Places are anthropogenic creations called into being by the meeting of humans and their environment. They are prominent among our contributions to our times and our space. … Place-making is a signal of our species. We make good one and bad ones, and plenty of neither-here-nor-there ones. Good, bad or indifferent, they operate on all their constituents.
Meat used to be a matter of confidence and pride. Every market town held its own local fat stock show and sale in the weeks before Christmas, where farmers would compete to present the best-finished beef animal and butchers would vie to outbid each other to secure the champion beast and the honour of offering its meat […]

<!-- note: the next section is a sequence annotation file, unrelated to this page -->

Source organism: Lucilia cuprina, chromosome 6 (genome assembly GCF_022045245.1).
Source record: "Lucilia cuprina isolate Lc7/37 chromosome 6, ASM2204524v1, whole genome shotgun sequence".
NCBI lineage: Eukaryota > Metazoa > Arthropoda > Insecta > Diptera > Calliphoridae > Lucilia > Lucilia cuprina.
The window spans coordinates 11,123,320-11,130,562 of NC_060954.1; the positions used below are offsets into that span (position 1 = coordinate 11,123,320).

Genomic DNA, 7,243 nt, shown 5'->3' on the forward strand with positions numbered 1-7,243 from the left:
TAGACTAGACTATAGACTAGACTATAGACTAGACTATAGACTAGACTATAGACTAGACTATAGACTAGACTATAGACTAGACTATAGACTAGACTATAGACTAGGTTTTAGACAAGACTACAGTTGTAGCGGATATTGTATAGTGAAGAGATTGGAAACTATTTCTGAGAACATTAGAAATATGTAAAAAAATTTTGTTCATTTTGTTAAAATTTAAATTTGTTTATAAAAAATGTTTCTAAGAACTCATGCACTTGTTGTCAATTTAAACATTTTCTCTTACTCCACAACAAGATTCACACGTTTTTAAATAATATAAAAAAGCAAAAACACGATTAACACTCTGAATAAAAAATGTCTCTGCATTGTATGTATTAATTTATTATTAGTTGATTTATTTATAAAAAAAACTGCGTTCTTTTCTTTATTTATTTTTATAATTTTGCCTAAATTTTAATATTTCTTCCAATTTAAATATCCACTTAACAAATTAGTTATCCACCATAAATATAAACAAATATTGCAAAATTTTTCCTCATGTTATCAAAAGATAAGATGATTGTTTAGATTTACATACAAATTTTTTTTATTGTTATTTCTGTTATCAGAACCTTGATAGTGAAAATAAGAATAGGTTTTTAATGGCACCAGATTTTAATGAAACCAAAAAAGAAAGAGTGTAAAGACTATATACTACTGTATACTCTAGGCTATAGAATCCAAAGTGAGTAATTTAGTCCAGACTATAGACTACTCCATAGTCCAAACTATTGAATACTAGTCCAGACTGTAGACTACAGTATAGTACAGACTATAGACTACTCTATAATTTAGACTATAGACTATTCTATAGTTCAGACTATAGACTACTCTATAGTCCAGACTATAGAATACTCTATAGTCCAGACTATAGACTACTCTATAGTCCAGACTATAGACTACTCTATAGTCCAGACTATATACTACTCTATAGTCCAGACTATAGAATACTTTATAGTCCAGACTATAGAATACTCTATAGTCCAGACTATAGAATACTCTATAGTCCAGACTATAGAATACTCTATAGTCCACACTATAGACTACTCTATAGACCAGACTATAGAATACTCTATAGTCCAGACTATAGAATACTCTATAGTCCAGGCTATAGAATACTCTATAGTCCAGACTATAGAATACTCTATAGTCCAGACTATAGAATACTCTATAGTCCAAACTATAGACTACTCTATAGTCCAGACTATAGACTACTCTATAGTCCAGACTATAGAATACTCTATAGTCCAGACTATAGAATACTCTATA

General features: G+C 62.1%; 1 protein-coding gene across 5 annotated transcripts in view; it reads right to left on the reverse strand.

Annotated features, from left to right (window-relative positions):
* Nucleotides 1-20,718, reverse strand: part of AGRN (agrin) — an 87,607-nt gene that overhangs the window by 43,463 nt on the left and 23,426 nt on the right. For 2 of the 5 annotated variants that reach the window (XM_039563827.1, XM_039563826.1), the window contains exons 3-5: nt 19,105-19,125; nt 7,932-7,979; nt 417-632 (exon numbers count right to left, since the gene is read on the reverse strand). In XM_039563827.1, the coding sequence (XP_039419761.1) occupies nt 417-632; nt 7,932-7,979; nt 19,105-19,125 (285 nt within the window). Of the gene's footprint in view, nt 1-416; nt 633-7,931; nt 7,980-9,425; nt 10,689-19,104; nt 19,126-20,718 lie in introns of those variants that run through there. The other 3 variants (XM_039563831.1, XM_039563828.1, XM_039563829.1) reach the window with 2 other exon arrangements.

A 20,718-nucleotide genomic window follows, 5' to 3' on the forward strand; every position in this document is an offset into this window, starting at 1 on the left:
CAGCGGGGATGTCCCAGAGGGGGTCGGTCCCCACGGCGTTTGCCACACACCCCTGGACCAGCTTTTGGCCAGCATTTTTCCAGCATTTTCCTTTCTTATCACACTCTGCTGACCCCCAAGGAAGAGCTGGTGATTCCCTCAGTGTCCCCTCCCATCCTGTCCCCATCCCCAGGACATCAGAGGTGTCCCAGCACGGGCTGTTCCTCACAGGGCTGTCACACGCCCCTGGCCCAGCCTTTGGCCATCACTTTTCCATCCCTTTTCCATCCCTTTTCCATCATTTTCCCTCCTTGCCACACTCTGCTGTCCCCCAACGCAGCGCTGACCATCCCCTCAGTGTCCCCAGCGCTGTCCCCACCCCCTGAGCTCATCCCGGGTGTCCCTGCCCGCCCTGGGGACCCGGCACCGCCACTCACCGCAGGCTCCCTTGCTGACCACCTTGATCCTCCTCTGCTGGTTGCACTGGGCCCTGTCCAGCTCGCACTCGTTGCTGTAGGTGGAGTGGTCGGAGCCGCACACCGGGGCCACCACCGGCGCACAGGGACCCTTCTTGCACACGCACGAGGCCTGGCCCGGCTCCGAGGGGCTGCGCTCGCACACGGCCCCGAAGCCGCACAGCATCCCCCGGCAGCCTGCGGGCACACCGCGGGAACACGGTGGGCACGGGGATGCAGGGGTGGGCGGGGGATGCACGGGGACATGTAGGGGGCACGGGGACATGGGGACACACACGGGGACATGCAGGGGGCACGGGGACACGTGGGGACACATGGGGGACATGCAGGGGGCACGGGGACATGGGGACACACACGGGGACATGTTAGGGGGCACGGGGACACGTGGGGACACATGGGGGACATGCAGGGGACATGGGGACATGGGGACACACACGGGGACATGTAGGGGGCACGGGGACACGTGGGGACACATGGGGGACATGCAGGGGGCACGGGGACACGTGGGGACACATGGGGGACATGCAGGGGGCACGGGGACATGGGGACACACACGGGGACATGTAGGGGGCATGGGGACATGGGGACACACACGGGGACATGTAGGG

In rural areas in the nineteenth century, where no other transport links existed and where most local people could not have afforded them anyway, carriers’ carts provided a vital and inexpensive there-and-back-again service between villages and towns, bearing passengers, goods and errands to market and home once more.